Our shared strategic interests with Saudi Arabia remain. We continue to view as achievable the twin imperatives of protecting America and holding accountable those responsible for the killing of Mr. Khashoggi.
Trump on Khashoggi's killing: "They had a very bad original concept. It was carried out poorly and the cover-up was one of the worst cover-ups in the history of cover-ups. It's very simple. Bad deal. Should have never been thought of. Somebody really messed up." (via ABC) pic.twitter.com/w9L4yDwsHe
— Kyle Griffin (@kylegriffin1) October 23, 2018
With news–"US to Revoke Visas of Some Saudi Officials Implicated in Death of Washington Post Writer Jamal #Khashoggi"
— Ryan Goodman (@rgoodlaw) October 23, 2018
Turkish President Recep Tayyip Erdogan has called for the eighteen suspects Saudi Arabia arrested for the murder of Saudi journalist Jamal Khashoggi to be put on trial in Istanbul. More in the Daily News Brief: https://t.co/G5sJHaqFQh (Photo: Umit Bektas/Reuters) pic.twitter.com/xYTfp9vRge
— CFR (@CFR_org) October 23, 2018
— Kevin Siers (@KevinSiers) October 16, 2018
— Adam Zyglis (@adamzyglis) October 17, 2018
— Gonzalo Semprún (@gsemprunmdg) October 17, 2018
— Global Cartoons (@globalcartoons) October 18, 2018
— Emad Hajjaj Cartoons (@EmadHajjaj) October 18, 2018
— Peter Brookes (@BrookesTimes) October 18, 2018
— Political Cartoon (@Cartoon4sale) October 17, 2018
— Financial Review (@FinancialReview) October 17, 2018
Journalist Jamal Khashoggi murder investigation. Toronto Star editorial cartoon by Patrick Corrigan on apparent cover-up. @startoons #JamalKhashoggi #journalism #uspoli #SaudiArabia #DonaldTrump @TorontoStar #WashingtonPost pic.twitter.com/zVzNJWtCmN
— Seán O’Shea (@ConsumerSOS) October 19, 2018
— Rod Emmerson (@rodemmerson) October 18, 2018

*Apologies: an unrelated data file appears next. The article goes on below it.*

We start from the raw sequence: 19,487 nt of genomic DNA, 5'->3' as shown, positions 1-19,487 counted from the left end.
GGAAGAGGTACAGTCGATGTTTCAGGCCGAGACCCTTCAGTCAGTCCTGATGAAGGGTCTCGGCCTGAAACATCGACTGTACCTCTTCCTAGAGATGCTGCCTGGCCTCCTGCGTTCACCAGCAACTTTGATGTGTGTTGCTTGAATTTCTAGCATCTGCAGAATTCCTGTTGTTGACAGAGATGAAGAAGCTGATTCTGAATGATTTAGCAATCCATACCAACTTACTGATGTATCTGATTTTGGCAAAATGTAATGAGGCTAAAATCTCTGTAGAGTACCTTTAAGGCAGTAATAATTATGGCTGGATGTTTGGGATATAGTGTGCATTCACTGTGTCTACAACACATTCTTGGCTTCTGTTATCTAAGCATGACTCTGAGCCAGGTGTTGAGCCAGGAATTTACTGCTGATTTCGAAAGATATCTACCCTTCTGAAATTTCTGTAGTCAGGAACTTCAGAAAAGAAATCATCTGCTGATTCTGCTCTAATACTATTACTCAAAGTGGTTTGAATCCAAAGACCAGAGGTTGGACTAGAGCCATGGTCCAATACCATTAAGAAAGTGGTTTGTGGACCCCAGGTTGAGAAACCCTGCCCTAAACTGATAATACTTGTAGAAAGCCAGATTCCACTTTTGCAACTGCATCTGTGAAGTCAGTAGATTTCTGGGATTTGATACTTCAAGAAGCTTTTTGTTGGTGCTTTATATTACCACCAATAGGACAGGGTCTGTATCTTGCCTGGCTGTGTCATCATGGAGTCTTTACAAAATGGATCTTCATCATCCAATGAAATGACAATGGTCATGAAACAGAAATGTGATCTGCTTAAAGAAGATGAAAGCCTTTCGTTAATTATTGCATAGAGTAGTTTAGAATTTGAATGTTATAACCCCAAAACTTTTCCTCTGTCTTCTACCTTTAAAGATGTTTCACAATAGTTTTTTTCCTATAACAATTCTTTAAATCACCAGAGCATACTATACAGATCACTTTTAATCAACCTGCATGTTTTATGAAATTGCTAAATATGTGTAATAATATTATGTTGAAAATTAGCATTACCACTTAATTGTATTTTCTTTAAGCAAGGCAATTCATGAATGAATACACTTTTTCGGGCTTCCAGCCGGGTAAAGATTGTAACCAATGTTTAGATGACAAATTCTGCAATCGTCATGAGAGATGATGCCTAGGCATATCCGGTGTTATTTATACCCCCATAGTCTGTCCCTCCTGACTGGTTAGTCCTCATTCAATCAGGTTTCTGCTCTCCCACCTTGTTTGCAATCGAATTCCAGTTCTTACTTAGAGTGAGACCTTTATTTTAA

— Ragıp Soylu (@ragipsoylu) October 16, 2018
As Secretary of State Mike Pompeo landed in Riyadh, $100 million in Saudi cash, earmarked for aid to help stabilize Syria, arrived in American accounts https://t.co/XgKq2xdoL7
— New York Times World (@nytimesworld) October 17, 2018
stmts by @SecPompeo & @realDonaldTrump are a betrayal of US historic commitment to protection of journalists. the only viable response right now is a credible int’l investigation not a whitewash. #JamalKhashoggi https://t.co/Mb1YHydT7Y
— David Kaye (@davidakaye) October 17, 2018
— Matt Lee (@APDiploWriter) October 16, 2018
Pompeo says Saudis promise to punish wrongdoers in Khashoggi case https://t.co/9gDod1civf
— Washington Post (@washingtonpost) October 17, 2018
"I emphasized the importance of conducting a thorough, transparent, and timely investigation, and the Saudi leadership pledged to deliver precisely on that," Sec. Pompeo says following meetings with Saudi leaders. https://t.co/Zj4mlZb9UV pic.twitter.com/TTiiAHHJta
— ABC News (@ABC) October 16, 2018
Pompeo “is providing cover for the Saudis to say ‘Yes, we’ll have a credible investigation of ourselves.’…The United States – the President and the Secretary of State – are playing press officers for the King and the Crown Prince,” says @djrothkopf @NewsHour tonight.
— Joe Cirincione (@Cirincione) October 16, 2018
AND NOW THIS – THE 70th SECRETARY OF STATE GETS THE ONION TREATMENT – THE GORY VERSION.
— The Onion (@TheOnion) October 16, 2018